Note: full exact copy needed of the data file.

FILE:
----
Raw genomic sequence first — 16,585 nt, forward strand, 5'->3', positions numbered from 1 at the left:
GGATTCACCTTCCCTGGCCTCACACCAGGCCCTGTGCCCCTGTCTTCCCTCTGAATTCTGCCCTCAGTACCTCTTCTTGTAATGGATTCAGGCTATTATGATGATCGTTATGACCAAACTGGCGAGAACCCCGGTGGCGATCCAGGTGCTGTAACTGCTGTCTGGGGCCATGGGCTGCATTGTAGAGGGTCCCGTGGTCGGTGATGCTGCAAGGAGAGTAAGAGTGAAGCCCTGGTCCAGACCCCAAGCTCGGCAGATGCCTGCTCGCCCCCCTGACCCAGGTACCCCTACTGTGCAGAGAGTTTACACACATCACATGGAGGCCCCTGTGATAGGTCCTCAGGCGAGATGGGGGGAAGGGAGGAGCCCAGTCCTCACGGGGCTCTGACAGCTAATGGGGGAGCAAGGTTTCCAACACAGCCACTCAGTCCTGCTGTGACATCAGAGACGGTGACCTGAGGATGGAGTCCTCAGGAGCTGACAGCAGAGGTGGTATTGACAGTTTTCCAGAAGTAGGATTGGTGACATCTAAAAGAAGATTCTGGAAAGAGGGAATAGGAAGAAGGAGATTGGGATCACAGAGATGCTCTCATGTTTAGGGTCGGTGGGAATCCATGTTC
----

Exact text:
Raw genomic sequence first — 16,585 nt, forward strand, 5'->3', positions numbered from 1 at the left:
GGATTCACCTTCCCTGGCCTCACACCAGGCCCTGTGCCCCTGTCTTCCCTCTGAATTCTGCCCTCAGTACCTCTTCTTGTAATGGATTCAGGCTATTATGATGATCGTTATGACCAAACTGGCGAGAACCCCGGTGGCGATCCAGGTGCTGTAACTGCTGTCTGGGGCCATGGGCTGCATTGTAGAGGGTCCCGTGGTCGGTGATGCTGCAAGGAGAGTAAGAGTGAAGCCCTGGTCCAGACCCCAAGCTCGGCAGATGCCTGCTCGCCCCCCTGACCCAGGTACCCCTACTGTGCAGAGAGTTTACACACATCACATGGAGGCCCCTGTGATAGGTCCTCAGGCGAGATGGGGGGAAGGGAGGAGCCCAGTCCTCACGGGGCTCTGACAGCTAATGGGGGAGCAAGGTTTCCAACACAGCCACTCAGTCCTGCTGTGACATCAGAGACGGTGACCTGAGGATGGAGTCCTCAGGAGCTGACAGCAGAGGTGGTATTGACAGTTTTCCAGAAGTAGGATTGGTGACATCTAAAAGAAGATTCTGGAAAGAGGGAATAGGAAGAAGGAGATTGGGATCACAGAGATGCTCTCATGTTTAGGGTCGGTGGGAATCCATGTTC